View from the Hill 28th June 2005
Here are three of this year’s orphan lambs, doing what they do best. It was a painful lesson learning what an electric fence is, once that free range of the garden was no longer an option, but now they graze happily in their small paddock, on three milk feeds per day, plus adlib lamb nuts.
My second picture shows what happens if you try to feed calves who need a little extra food to supplement the grass, in a field also inhabited by pigs, who don’t.
June usually begins with all the crops looking vigorous, green and fast growing, lovely even crops with no weeds in sight. By the end of the month, all the weed problems we missed earlier on emerge above the crop canopy to taunt us. The cleavers we didn’t think needed spraying turn out to be far more populous than we thought, the wild oats we thought we’d got the better of rear up and laugh heartily, then I have to go in search of keen young folk to march up and down the fields filling their bags with handfuls of the things. The idea is to exhaust the supply of seed in the soil, which seems to be able to lie dormant for very many years, before coming back again, just when we thought we’d broken the back of the job after 12 years of rogueing.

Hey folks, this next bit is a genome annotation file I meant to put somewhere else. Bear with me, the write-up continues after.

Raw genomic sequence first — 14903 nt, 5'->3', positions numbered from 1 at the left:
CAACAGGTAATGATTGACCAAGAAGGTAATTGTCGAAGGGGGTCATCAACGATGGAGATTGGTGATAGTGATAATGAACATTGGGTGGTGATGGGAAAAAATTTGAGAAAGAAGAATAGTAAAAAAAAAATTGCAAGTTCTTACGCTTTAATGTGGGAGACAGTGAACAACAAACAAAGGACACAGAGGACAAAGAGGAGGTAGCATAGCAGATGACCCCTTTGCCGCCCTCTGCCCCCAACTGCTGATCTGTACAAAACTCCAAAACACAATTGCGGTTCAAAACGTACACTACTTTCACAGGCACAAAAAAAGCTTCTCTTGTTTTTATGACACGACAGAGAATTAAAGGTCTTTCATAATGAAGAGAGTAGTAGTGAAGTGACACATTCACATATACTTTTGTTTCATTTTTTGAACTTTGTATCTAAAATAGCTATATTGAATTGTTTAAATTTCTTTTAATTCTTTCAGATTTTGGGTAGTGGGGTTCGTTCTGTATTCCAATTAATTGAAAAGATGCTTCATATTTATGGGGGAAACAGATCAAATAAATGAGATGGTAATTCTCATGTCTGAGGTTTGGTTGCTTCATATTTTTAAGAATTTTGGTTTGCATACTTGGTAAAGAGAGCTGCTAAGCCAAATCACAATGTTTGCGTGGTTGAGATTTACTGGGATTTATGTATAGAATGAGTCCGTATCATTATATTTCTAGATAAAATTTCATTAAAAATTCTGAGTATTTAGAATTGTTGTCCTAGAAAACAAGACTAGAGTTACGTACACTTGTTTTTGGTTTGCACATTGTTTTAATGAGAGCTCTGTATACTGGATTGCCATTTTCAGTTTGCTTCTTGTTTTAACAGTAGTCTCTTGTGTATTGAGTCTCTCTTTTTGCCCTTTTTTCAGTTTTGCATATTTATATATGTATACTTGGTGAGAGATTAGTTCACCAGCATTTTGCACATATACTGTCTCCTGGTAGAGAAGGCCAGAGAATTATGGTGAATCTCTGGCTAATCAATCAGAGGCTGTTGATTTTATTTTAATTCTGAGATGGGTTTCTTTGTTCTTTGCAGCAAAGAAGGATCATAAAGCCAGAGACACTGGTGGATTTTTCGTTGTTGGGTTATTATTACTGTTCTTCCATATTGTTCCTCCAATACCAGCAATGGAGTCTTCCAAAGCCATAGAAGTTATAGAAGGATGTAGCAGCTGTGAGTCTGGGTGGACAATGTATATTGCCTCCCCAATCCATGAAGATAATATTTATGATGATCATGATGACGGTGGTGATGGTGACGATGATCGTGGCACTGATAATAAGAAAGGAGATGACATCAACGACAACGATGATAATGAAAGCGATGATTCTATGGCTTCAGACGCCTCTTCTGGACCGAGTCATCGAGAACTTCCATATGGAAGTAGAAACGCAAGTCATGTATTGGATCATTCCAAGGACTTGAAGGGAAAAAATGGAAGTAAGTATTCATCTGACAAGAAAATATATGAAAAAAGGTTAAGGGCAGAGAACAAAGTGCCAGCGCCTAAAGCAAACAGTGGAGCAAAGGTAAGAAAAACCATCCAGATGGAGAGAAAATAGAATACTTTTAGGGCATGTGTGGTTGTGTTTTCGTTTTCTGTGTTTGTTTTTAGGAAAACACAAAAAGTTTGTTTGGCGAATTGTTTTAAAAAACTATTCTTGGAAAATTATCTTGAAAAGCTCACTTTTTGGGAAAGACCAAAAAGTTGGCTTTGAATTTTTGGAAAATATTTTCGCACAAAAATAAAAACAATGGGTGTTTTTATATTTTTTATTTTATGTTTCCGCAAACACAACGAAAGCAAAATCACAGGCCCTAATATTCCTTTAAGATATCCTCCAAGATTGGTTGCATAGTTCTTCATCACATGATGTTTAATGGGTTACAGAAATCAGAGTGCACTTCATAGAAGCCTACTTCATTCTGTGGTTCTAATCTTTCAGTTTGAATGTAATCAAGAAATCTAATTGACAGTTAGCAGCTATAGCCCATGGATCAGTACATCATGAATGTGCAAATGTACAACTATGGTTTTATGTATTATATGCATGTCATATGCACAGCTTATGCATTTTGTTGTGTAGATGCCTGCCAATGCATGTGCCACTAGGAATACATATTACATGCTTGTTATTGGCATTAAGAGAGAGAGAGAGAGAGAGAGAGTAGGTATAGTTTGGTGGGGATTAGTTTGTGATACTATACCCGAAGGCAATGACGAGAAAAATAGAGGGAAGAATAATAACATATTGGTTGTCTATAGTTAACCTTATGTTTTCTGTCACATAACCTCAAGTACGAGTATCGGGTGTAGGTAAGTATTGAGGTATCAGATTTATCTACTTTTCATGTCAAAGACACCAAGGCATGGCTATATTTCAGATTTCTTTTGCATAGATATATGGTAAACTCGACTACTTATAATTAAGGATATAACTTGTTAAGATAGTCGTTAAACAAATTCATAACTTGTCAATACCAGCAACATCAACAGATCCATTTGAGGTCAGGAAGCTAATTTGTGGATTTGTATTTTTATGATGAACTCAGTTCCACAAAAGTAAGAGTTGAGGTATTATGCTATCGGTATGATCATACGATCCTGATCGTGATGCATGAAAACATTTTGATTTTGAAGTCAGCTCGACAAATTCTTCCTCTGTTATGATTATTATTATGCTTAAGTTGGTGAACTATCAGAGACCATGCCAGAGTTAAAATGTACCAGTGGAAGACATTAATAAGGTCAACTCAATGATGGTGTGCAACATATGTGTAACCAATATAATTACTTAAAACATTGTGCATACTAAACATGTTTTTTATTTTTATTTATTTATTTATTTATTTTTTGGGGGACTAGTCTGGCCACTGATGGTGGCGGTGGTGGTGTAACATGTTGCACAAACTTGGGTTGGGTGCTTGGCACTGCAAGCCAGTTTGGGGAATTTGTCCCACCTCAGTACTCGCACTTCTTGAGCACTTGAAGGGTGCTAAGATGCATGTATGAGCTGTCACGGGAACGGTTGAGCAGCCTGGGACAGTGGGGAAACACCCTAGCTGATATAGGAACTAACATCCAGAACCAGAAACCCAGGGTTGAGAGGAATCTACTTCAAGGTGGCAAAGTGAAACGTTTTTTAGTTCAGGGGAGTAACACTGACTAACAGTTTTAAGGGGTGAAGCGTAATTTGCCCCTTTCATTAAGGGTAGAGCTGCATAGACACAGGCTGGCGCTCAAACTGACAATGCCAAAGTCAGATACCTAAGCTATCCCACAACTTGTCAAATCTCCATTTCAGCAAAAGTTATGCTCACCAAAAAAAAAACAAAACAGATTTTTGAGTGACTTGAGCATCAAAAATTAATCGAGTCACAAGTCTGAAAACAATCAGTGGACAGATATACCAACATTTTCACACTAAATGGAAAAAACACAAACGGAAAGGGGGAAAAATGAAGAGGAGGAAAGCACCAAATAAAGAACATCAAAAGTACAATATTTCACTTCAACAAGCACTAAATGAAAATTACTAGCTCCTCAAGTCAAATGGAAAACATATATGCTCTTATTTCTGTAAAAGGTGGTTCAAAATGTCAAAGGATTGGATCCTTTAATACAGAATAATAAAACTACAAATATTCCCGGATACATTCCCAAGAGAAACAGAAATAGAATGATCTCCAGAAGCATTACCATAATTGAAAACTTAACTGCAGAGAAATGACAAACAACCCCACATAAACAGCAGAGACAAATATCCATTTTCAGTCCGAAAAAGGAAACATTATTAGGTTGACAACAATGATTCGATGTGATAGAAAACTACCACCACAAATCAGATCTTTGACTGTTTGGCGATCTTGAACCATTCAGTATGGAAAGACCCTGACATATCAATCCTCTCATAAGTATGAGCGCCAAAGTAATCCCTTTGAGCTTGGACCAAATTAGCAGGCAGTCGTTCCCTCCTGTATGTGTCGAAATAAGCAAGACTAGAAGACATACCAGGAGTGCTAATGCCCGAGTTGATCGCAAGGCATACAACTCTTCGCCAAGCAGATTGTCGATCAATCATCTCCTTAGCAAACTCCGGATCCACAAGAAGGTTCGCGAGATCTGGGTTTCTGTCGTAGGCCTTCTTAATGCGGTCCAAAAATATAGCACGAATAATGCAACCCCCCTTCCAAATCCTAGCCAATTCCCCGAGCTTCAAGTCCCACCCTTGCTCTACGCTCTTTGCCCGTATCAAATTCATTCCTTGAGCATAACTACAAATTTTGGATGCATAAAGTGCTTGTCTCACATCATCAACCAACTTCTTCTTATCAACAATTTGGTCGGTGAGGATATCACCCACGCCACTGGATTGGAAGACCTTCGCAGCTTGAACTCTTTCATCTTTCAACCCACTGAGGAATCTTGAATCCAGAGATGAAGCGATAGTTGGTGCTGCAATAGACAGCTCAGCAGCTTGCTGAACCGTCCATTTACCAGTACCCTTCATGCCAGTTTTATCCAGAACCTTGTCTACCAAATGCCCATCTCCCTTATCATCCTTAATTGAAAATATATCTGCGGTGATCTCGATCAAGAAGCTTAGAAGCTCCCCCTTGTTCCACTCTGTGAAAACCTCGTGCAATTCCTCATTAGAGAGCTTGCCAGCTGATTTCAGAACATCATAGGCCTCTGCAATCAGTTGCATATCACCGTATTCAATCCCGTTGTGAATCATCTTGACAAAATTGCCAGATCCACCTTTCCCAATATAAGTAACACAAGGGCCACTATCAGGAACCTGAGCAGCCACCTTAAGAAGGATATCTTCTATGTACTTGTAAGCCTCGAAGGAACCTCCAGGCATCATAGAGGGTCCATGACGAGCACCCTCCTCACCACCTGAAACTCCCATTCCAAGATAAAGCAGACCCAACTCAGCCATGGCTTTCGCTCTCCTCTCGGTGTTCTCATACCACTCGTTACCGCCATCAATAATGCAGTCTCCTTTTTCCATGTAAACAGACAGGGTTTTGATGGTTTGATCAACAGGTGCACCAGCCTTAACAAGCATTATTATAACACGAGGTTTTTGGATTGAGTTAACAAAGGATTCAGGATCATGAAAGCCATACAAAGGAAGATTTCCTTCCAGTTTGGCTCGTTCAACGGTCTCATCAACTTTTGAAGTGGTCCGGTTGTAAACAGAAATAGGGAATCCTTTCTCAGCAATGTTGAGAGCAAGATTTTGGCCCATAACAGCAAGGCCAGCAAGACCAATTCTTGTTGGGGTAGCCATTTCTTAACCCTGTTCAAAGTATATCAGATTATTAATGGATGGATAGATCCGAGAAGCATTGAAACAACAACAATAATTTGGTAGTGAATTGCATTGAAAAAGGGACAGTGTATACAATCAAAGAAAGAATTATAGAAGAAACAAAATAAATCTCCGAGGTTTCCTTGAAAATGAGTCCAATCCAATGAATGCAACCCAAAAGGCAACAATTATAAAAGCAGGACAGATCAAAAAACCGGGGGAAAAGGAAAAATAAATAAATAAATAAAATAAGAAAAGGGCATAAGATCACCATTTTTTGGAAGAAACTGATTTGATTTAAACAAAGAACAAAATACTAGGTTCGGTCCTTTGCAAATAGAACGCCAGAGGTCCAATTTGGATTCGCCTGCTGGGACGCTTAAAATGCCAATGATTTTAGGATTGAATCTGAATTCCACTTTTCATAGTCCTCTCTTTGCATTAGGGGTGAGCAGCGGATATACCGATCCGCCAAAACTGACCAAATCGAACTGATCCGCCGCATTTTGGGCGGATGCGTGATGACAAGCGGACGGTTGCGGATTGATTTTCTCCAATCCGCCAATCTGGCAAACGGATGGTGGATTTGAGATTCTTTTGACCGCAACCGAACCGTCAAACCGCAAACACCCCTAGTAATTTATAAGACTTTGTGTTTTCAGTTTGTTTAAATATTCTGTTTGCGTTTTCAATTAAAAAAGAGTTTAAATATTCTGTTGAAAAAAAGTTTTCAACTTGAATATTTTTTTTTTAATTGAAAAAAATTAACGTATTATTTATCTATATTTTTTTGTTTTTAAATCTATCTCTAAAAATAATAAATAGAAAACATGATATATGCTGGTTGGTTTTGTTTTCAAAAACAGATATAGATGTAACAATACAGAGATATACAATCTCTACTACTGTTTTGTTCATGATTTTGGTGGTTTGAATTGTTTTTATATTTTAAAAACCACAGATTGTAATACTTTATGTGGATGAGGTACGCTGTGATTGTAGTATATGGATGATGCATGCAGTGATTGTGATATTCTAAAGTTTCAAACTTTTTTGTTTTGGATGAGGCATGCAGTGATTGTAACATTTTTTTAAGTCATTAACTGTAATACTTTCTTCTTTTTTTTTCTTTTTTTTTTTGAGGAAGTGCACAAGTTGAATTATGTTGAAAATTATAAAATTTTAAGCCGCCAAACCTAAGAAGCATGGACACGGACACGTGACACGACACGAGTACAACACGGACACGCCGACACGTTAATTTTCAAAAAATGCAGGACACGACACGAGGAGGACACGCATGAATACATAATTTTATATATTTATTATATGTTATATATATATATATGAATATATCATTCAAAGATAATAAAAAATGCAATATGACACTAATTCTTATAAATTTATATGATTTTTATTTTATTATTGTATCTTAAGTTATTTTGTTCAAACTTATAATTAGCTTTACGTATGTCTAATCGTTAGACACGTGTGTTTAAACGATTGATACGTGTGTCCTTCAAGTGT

A visit to the National Cereals event in Hertfordshire earlier this month turned up a few interesting ideas. On one stand there was a small rape crusher, which will produce approximately 35 litres of oil from every 100 kg of rapeseed crushed, also leaving a highly nutritious animal feed as a by-product. The oil can be poured straight into a diesel engine vehicle’s fuel tank, sadly the economics of this are not very clever due to the high cost of the machine, its slow work rate, and the fact that legally one must pay duty on any fuel used on the roads. On another stand there was a central heating boiler that will burn grain or wood pellets to heat your home. More on this next month. My last picture is an enlargement of a classic from the Blandford Georgian Fair in May, which I have been asked to reprint.